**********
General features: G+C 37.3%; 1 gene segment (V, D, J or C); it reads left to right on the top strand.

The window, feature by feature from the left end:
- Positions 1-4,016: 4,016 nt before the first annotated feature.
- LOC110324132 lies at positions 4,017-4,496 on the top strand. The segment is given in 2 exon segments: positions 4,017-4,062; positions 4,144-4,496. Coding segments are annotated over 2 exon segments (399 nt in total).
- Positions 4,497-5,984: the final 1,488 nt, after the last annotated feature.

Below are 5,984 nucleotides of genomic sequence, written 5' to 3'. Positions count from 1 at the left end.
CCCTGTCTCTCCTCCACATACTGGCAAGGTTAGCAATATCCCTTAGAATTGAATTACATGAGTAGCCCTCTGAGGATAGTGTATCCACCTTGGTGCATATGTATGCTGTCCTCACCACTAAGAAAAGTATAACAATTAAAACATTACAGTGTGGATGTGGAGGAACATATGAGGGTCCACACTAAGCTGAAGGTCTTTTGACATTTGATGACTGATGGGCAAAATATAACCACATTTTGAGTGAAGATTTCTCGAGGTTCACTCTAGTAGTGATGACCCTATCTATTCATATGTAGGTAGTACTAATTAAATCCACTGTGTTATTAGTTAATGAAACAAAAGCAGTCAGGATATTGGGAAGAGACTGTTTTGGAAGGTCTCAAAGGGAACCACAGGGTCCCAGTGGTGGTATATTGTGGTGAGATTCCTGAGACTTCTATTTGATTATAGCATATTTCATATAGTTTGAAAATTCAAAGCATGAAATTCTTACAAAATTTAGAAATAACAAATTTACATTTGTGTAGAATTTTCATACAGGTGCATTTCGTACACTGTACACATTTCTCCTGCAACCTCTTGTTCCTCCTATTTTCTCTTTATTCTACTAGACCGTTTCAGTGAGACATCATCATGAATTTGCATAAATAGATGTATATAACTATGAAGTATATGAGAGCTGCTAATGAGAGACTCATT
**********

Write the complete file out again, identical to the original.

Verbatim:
General features: G+C 37.3%; 1 gene segment (V, D, J or C); it reads left to right on the top strand.

The window, feature by feature from the left end:
- Positions 1-4,016: 4,016 nt before the first annotated feature.
- LOC110324132 lies at positions 4,017-4,496 on the top strand. The segment is given in 2 exon segments: positions 4,017-4,062; positions 4,144-4,496. Coding segments are annotated over 2 exon segments (399 nt in total).
- Positions 4,497-5,984: the final 1,488 nt, after the last annotated feature.

Below are 5,984 nucleotides of genomic sequence, written 5' to 3'. Positions count from 1 at the left end.
CCCTGTCTCTCCTCCACATACTGGCAAGGTTAGCAATATCCCTTAGAATTGAATTACATGAGTAGCCCTCTGAGGATAGTGTATCCACCTTGGTGCATATGTATGCTGTCCTCACCACTAAGAAAAGTATAACAATTAAAACATTACAGTGTGGATGTGGAGGAACATATGAGGGTCCACACTAAGCTGAAGGTCTTTTGACATTTGATGACTGATGGGCAAAATATAACCACATTTTGAGTGAAGATTTCTCGAGGTTCACTCTAGTAGTGATGACCCTATCTATTCATATGTAGGTAGTACTAATTAAATCCACTGTGTTATTAGTTAATGAAACAAAAGCAGTCAGGATATTGGGAAGAGACTGTTTTGGAAGGTCTCAAAGGGAACCACAGGGTCCCAGTGGTGGTATATTGTGGTGAGATTCCTGAGACTTCTATTTGATTATAGCATATTTCATATAGTTTGAAAATTCAAAGCATGAAATTCTTACAAAATTTAGAAATAACAAATTTACATTTGTGTAGAATTTTCATACAGGTGCATTTCGTACACTGTACACATTTCTCCTGCAACCTCTTGTTCCTCCTATTTTCTCTTTATTCTACTAGACCGTTTCAGTGAGACATCATCATGAATTTGCATAAATAGATGTATATAACTATGAAGTATATGAGAGCTGCTAATGAGAGACTCATT